Yogurt jars make wonderful mini flower vases! Group them together for a bigger effect and add one flower head per vase such as daisies, ranunculus, anemones, gerbera daisies, or spicy scented nasturtiums like the ones in the images. If sitting down for a meal, scatter them around the table for a colorful effect.
FRIDA KAHLO: ART, GARDEN, LIFE
See at the New York Botanical Garden till November 1, 2015.
Corita Kent at the Pasadena Museum of Art
If you happen to live in Southern California or are planning on visiting before November 1st, 2015, stop by the Pasadena Museum of Art and see the show:
Know what’s cool again? Games like cards, backgammon, scrabble and chess. Playing games stimulates your mind and builds closer bonds between all participants.
Pot Luck Dinner
Three Tips to plan a perfect potluck event with friends:
A natural resource and lovely colorful table decoration for the holidays can be found at your local grocery store!
Just use acrylic paints, to first paint a base coat on the tangerine. Let it dry and then paint another color over it. Use a sharpie pen to draw the finer designs.
Open from 8:30AM to midnight on weekdays and till 1 am on weekends, The Uncommons offers a full menu of food, drinks, and some of the best local espresso and coffee. $5+tax covers unlimited gaming, so you can sample as many games as you want to try. We even have a private “Board Room” available for rent- the perfect place for a birthday party. And we sell games too, with both classics and modern favorites available to take home. Check out our Menu and Game Library, and definitely reach out if you have any requests or suggestions!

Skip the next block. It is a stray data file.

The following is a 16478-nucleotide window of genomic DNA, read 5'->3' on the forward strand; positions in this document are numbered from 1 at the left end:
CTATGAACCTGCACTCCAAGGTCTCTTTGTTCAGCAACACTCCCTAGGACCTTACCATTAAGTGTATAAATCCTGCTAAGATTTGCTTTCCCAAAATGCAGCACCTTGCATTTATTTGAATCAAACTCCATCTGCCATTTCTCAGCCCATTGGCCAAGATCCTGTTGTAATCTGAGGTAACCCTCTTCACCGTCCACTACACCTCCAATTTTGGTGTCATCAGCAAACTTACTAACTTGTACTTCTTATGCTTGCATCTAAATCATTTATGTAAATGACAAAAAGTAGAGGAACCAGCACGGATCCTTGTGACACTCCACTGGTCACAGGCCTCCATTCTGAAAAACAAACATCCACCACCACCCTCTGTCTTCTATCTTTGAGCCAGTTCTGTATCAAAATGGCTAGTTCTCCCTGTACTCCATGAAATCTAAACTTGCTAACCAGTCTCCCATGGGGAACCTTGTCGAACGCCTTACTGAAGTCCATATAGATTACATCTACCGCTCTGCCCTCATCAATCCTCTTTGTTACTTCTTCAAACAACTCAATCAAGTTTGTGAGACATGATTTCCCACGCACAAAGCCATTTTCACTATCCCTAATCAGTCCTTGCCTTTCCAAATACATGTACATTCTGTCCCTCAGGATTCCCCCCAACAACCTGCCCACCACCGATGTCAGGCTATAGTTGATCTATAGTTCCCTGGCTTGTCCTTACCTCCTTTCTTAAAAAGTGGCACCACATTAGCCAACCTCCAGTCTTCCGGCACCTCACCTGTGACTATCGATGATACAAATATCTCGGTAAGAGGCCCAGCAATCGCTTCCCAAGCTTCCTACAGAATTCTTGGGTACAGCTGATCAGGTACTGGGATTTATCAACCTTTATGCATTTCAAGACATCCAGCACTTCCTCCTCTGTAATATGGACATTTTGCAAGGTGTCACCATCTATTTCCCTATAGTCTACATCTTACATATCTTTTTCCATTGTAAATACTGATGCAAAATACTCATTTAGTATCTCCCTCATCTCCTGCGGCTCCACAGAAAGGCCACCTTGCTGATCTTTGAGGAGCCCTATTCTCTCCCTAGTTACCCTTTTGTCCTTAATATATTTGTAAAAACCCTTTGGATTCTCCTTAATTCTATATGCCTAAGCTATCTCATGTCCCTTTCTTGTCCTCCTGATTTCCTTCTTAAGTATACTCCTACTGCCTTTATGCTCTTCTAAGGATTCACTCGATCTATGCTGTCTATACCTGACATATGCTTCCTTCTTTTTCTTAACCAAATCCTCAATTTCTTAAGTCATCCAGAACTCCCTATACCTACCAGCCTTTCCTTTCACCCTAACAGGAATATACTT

Depending where you live in the world, it could be cooling off or warming up outside. No matter what the weather is, it’s always a good time to get a puzzle going on a table out of the way, where you and your family or/and friends can put this beautiful puzzle together one piece at a time. It’s a wonderful way to spend quality down time with someone you care about or for some needed alone time.
Trend Alert: Reusing Glass Jars Is In!
Reuse jam jars, vintage bottles, and glass food storage jars as flower vases. Glass jars keep things tidy, look pretty in a group, and won’t damage fabric or wooden surfaces. Group them together for effect or spread them out around your home for extra color!
Entertain -with Board Games
Put down your smartphones and play Monopoly, Dominos or Backgammon! Board games are cool and so much so that sales of the tabletop games have jumped 15 to 20 % in the past 3 years. In New York City, a few business owners are hoping to get gamers to their brick-and-mortar stores where people can play hundreds of games. You can play them at home, or at a casual lunch, on the grass, under the umbrella or in a teepee! Have fun!
One of the participating stores in NYC that offers games as well as coffee is:The Uncommons: 230 Thompson Street, New York, NY 10012
Launched: October 2013